At the time of Jesus’ birth Galilee, Samaria, Judea, Idumea, Perea, the Decapolis were all under the reign of Herod the Great. Herod, like the Romans was a study in the contrasts of the age. Herod did build some incredible structures including the temple in Jerusalem that Jesus would encounter in his day as well as great fortresses like Masada which would play into the Jewish War after Jesus’ death but in the time of the writing of the Gospel of Mark. Herod during the civil war was one of the few leaders who chose the wrong side (he sided with Anthony and Cleopatra) and maintained his position and actually increased his power after he went and directly appealed to Caesar Augustus. Herod was a shrewd politician within the Roman world but also very paranoid, killing some of his own sons who he perceived as threats to his power.  When he died shortly after the birth of Jesus the empire was divided among his sons (many of which who are also named Herod), but many proved to be ineffective administrators. At the time of Jesus ministry, Herod Antipas reigns in Galilee and Perea, but Jerusalem is under a Roman administrator, Pontus Pilate.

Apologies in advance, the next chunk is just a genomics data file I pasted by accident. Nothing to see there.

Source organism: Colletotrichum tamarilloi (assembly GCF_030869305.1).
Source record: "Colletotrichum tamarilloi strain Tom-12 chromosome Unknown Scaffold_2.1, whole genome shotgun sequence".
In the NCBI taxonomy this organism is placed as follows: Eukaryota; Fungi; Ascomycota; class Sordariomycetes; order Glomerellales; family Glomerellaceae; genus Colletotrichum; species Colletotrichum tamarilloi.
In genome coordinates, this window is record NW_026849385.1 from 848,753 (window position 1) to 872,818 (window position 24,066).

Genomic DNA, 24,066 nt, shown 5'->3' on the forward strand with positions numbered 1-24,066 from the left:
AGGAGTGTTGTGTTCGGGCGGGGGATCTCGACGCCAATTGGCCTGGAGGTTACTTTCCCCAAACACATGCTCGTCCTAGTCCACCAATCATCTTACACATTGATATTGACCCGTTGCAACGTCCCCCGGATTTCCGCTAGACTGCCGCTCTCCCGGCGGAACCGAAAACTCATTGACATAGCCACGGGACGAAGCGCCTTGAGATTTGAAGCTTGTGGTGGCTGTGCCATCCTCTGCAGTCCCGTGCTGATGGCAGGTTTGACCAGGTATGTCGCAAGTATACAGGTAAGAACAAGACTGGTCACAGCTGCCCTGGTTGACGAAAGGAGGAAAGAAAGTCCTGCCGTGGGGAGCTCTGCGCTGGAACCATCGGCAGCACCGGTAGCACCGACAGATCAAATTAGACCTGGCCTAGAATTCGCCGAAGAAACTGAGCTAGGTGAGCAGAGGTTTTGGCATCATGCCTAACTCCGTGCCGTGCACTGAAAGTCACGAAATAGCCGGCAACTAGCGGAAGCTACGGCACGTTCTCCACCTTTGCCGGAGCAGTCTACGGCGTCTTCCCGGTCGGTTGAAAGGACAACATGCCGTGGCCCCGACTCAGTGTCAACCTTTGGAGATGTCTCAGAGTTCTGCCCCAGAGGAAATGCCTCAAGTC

The first Jewish-Roman War, 66-73 CE, where the Judeans rose up in revolt against the Roman Empire and enjoyed a brief success, embarrassing Legion XII Fulminata at the Battle of Beth Horon, but the Romans responded decisively sending in Vespasian with his son Titus as second in command. By 69 the Romans are have defeated much of the resistance in Galilee and have moved into Judea, but Vespasian is called back to Rome to become the emperor and his son Titus completes the campaign. After a seven month siege, Jerusalem falls to Rome in 70 CE and mop up operations continue, including the final stand of the Jewish rebels at the mountain stronghold of Masada in 73-74. The result of the campaign would be a destroyed Jerusalem and temple and a demoralized Judean and Galilean people. The Christians would be scattered throughout the empire, not taking an active part in the Jewish war by this point but by the end of the Jewish War the connection of the early followers of Jesus were no longer being considered by many as a part of the Jewish religion.